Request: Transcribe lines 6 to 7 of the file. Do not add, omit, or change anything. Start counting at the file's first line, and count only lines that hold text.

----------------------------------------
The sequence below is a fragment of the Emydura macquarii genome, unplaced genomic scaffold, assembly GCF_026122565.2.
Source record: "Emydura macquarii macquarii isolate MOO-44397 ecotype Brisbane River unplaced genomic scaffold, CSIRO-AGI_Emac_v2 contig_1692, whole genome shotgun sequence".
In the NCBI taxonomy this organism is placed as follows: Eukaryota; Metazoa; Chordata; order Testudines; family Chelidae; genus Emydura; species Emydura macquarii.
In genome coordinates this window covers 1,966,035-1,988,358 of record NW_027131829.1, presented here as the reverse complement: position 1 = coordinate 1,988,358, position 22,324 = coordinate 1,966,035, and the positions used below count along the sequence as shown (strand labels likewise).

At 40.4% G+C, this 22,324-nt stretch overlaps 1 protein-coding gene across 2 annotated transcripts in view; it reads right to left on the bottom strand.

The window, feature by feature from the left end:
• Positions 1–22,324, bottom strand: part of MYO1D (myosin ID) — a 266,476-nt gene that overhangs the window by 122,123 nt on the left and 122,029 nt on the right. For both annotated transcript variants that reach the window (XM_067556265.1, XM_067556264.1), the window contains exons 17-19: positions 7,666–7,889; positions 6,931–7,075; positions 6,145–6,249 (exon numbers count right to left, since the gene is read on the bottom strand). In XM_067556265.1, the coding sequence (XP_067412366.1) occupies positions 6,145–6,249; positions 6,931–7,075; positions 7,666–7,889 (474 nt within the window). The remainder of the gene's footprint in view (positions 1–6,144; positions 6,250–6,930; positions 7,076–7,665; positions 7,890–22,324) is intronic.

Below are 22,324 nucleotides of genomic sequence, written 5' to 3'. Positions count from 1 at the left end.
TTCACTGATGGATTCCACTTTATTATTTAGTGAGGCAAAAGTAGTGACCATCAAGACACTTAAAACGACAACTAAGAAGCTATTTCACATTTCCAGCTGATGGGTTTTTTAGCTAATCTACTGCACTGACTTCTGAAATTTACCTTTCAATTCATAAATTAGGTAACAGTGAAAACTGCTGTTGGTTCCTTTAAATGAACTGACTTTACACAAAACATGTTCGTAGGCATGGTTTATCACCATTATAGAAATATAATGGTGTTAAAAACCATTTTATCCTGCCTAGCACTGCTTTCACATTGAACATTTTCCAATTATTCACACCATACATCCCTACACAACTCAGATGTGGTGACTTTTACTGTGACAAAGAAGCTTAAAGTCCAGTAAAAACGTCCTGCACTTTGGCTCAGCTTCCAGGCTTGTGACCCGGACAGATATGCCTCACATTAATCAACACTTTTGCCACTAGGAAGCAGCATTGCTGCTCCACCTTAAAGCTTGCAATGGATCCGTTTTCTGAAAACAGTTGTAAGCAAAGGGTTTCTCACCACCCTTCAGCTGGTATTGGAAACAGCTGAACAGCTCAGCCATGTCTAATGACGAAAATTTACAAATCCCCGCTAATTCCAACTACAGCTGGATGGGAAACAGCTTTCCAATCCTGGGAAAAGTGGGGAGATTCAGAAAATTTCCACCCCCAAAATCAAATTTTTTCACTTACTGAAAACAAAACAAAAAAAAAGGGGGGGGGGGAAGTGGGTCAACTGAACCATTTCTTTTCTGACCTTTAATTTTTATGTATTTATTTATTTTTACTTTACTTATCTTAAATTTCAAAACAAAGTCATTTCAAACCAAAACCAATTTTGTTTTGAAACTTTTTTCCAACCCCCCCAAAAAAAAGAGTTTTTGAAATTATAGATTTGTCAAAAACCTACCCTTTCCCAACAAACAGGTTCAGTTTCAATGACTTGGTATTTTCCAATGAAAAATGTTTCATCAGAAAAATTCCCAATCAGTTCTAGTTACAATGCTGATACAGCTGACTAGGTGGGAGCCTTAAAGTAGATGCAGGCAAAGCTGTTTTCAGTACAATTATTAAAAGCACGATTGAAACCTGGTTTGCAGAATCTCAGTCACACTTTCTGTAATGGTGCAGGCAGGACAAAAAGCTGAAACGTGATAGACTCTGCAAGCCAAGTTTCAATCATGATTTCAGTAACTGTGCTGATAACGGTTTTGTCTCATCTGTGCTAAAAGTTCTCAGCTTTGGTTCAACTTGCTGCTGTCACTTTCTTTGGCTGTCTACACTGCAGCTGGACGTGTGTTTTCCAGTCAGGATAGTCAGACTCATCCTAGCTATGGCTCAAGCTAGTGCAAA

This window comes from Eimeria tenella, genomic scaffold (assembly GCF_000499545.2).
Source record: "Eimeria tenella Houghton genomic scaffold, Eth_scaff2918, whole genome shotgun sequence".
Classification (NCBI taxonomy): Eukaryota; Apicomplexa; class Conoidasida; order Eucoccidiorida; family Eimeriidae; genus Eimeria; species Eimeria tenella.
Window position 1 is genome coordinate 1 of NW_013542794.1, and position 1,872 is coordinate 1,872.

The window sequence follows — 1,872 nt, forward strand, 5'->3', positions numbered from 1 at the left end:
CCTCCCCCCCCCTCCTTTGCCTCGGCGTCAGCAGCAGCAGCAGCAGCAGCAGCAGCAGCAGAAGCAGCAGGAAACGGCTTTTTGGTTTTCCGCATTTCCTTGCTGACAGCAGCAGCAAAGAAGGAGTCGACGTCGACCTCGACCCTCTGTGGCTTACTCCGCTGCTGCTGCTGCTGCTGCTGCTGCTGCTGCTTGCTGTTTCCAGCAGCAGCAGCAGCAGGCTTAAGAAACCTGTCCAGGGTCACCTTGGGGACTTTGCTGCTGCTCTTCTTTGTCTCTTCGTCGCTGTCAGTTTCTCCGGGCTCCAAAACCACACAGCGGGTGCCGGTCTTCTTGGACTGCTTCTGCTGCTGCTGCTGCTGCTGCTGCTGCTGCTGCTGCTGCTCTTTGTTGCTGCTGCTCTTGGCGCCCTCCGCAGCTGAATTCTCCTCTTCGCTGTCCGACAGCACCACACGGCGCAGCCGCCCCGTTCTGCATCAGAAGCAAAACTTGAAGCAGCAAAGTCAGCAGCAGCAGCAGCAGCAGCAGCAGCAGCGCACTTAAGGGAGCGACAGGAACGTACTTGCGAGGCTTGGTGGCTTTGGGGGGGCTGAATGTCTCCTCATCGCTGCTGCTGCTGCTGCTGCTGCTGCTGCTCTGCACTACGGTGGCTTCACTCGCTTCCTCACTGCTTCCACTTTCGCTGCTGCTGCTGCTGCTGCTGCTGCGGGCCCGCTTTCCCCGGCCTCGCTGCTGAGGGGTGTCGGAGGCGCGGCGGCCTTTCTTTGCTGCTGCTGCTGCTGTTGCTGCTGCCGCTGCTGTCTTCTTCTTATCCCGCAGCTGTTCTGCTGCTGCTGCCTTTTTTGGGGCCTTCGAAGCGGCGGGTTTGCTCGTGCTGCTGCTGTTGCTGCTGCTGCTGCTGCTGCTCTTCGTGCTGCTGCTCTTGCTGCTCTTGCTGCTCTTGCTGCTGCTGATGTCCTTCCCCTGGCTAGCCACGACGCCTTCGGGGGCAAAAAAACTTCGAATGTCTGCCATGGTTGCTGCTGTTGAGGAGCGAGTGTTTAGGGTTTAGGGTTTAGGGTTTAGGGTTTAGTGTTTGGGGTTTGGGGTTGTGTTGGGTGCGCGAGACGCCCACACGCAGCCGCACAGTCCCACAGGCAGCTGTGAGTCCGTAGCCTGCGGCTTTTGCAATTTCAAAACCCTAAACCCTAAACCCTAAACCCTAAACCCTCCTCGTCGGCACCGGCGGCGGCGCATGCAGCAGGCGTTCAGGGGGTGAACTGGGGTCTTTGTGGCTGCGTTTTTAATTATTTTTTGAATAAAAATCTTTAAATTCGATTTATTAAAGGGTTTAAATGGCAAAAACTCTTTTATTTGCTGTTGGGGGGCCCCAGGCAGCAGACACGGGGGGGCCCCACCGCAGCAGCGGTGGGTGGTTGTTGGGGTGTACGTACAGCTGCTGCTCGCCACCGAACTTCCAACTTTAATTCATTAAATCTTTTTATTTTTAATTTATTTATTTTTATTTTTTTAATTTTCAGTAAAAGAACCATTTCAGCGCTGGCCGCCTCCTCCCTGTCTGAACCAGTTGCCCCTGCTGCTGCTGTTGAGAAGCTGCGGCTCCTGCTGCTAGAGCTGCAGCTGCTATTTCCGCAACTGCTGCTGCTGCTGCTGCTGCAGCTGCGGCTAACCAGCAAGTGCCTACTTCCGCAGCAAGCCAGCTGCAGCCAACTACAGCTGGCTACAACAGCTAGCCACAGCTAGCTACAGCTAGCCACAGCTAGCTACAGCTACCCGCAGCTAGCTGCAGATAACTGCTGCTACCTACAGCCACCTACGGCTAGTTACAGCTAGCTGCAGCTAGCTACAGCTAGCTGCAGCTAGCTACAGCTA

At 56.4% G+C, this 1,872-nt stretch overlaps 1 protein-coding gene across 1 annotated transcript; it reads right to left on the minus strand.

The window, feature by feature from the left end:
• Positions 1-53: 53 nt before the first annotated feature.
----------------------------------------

The window, feature by feature from the left end:
• Positions 1–22,324, bottom strand: part of MYO1D (myosin ID) — a 266,476-nt gene that overhangs the window by 122,123 nt on the left and 122,029 nt on the right. For both annotated transcript variants that reach the window (XM_067556265.1, XM_067556264.1), the window contains exons 17-19: positions 7,666–7,889; positions 6,931–7,075; positions 6,145–6,249 (exon numbers count right to left, since the gene is read on the bottom strand). In XM_067556265.1, the coding sequence (XP_067412366.1) occupies positions 6,145–6,249; positions 6,931–7,075; positions 7,666–7,889 (474 nt within the window). The remainder of the gene's footprint in view (positions 1–6,144; positions 6,250–6,930; positions 7,076–7,665; positions 7,890–22,324) is intronic.